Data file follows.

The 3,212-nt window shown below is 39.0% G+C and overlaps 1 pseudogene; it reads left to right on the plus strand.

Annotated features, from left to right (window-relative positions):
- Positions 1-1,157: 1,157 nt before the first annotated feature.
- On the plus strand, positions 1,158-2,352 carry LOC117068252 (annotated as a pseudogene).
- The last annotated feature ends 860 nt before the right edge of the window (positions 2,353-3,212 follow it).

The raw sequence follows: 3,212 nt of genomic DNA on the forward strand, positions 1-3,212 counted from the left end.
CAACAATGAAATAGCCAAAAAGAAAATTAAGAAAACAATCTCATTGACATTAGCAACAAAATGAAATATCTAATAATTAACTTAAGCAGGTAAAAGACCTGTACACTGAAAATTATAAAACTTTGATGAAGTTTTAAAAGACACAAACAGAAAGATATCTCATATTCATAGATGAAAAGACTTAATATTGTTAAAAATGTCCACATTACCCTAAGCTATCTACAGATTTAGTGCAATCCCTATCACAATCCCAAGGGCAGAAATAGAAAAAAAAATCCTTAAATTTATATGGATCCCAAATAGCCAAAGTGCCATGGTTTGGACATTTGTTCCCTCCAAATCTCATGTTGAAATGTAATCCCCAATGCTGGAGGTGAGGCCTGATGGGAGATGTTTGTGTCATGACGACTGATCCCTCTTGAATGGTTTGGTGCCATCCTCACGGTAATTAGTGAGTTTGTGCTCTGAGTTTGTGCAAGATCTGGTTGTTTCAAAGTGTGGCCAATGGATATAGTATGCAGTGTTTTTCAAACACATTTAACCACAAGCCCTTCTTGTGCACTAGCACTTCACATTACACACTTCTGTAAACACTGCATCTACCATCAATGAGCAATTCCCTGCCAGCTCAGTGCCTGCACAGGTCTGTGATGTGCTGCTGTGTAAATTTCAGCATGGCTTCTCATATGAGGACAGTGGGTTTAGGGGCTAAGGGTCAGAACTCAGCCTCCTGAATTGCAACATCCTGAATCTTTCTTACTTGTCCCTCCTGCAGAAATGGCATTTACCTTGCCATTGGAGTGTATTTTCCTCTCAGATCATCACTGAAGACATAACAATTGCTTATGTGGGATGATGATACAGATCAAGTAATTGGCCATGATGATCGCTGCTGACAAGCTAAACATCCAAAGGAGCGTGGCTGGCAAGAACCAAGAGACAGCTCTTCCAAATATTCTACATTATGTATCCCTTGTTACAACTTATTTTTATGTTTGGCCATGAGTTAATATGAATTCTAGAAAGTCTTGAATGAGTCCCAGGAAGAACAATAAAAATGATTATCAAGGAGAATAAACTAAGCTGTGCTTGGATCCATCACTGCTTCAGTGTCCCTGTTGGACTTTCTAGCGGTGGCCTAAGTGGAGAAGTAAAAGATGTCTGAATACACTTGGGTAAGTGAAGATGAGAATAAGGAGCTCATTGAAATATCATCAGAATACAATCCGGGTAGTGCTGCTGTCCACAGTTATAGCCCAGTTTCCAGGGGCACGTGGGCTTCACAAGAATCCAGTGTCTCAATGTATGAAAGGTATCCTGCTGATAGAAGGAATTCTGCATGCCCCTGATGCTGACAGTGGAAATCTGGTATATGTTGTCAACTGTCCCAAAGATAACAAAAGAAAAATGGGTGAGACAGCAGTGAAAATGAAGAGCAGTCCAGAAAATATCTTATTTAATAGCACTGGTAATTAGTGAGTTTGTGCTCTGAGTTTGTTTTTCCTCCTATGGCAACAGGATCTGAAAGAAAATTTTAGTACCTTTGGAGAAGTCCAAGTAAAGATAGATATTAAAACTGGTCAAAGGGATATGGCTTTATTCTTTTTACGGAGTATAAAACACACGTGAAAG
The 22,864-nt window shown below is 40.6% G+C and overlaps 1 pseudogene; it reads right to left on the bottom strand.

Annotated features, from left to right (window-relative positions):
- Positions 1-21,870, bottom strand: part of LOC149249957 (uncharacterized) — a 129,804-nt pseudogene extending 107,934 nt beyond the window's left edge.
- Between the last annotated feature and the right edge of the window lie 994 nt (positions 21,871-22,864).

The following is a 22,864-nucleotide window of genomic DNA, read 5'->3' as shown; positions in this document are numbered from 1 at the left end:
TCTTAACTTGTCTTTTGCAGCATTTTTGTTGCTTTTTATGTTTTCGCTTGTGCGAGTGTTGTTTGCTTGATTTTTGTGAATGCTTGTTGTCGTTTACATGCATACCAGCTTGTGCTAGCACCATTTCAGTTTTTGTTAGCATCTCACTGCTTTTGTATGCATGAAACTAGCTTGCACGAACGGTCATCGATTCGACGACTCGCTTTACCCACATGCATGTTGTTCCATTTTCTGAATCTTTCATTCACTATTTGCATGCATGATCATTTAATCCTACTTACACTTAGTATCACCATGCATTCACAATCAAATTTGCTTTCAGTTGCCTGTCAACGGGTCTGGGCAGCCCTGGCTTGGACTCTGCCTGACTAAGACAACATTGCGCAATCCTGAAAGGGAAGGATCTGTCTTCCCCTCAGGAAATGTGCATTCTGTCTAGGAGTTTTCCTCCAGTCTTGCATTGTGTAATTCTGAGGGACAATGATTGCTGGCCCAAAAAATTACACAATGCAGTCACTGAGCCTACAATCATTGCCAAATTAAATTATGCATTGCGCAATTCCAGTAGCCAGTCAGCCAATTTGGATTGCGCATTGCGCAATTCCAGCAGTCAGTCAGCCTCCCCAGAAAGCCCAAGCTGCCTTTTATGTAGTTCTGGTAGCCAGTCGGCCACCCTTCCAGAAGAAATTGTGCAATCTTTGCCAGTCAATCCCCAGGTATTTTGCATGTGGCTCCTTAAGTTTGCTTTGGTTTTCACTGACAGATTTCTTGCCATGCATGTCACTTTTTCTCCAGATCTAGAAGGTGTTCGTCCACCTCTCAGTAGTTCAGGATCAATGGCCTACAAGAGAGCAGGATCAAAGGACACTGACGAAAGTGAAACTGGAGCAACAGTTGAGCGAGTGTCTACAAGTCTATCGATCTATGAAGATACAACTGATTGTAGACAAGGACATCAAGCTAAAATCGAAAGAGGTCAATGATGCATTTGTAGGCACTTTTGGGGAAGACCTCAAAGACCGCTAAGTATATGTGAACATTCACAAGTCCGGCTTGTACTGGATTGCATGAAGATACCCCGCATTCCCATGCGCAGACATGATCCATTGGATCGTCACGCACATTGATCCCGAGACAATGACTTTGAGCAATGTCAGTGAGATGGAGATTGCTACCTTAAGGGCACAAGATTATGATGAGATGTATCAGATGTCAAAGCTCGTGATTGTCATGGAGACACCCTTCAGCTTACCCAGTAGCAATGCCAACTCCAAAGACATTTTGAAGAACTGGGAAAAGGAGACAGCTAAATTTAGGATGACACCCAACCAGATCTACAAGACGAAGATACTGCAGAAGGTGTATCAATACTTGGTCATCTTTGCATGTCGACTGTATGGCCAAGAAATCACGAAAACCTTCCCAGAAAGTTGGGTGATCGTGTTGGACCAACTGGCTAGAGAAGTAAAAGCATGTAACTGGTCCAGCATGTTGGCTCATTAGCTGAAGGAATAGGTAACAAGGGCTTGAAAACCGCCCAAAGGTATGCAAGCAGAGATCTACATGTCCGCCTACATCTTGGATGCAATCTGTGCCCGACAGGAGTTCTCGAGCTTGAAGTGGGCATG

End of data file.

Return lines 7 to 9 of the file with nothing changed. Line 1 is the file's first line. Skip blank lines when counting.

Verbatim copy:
CAACAATGAAATAGCCAAAAAGAAAATTAAGAAAACAATCTCATTGACATTAGCAACAAAATGAAATATCTAATAATTAACTTAAGCAGGTAAAAGACCTGTACACTGAAAATTATAAAACTTTGATGAAGTTTTAAAAGACACAAACAGAAAGATATCTCATATTCATAGATGAAAAGACTTAATATTGTTAAAAATGTCCACATTACCCTAAGCTATCTACAGATTTAGTGCAATCCCTATCACAATCCCAAGGGCAGAAATAGAAAAAAAAATCCTTAAATTTATATGGATCCCAAATAGCCAAAGTGCCATGGTTTGGACATTTGTTCCCTCCAAATCTCATGTTGAAATGTAATCCCCAATGCTGGAGGTGAGGCCTGATGGGAGATGTTTGTGTCATGACGACTGATCCCTCTTGAATGGTTTGGTGCCATCCTCACGGTAATTAGTGAGTTTGTGCTCTGAGTTTGTGCAAGATCTGGTTGTTTCAAAGTGTGGCCAATGGATATAGTATGCAGTGTTTTTCAAACACATTTAACCACAAGCCCTTCTTGTGCACTAGCACTTCACATTACACACTTCTGTAAACACTGCATCTACCATCAATGAGCAATTCCCTGCCAGCTCAGTGCCTGCACAGGTCTGTGATGTGCTGCTGTGTAAATTTCAGCATGGCTTCTCATATGAGGACAGTGGGTTTAGGGGCTAAGGGTCAGAACTCAGCCTCCTGAATTGCAACATCCTGAATCTTTCTTACTTGTCCCTCCTGCAGAAATGGCATTTACCTTGCCATTGGAGTGTATTTTCCTCTCAGATCATCACTGAAGACATAACAATTGCTTATGTGGGATGATGATACAGATCAAGTAATTGGCCATGATGATCGCTGCTGACAAGCTAAACATCCAAAGGAGCGTGGCTGGCAAGAACCAAGAGACAGCTCTTCCAAATATTCTACATTATGTATCCCTTGTTACAACTTATTTTTATGTTTGGCCATGAGTTAATATGAATTCTAGAAAGTCTTGAATGAGTCCCAGGAAGAACAATAAAAATGATTATCAAGGAGAATAAACTAAGCTGTGCTTGGATCCATCACTGCTTCAGTGTCCCTGTTGGACTTTCTAGCGGTGGCCTAAGTGGAGAAGTAAAAGATGTCTGAATACACTTGGGTAAGTGAAGATGAGAATAAGGAGCTCATTGAAATATCATCAGAATACAATCCGGGTAGTGCTGCTGTCCACAGTTATAGCCCAGTTTCCAGGGGCACGTGGGCTTCACAAGAATCCAGTGTCTCAATGTATGAAAGGTATCCTGCTGATAGAAGGAATTCTGCATGCCCCTGATGCTGACAGTGGAAATCTGGTATATGTTGTCAACTGTCCCAAAGATAACAAAAGAAAAATGGGTGAGACAGCAGTGAAAATGAAGAGCAGTCCAGAAAATATCTTATTTAATAGCACTGGTAATTAGTGAGTTTGTGCTCTGAGTTTGTTTTTCCTCCTATGGCAACAGGATCTGAAAGAAAATTTTAGTACCTTTGGAGAAGTCCAAGTAAAGATAGATATTAAAACTGGTCAAAGGGATATGGCTTTATTCTTTTTACGGAGTATAAAACACACGTGAAAG
The 22,864-nt window shown below is 40.6% G+C and overlaps 1 pseudogene; it reads right to left on the bottom strand.

Annotated features, from left to right (window-relative positions):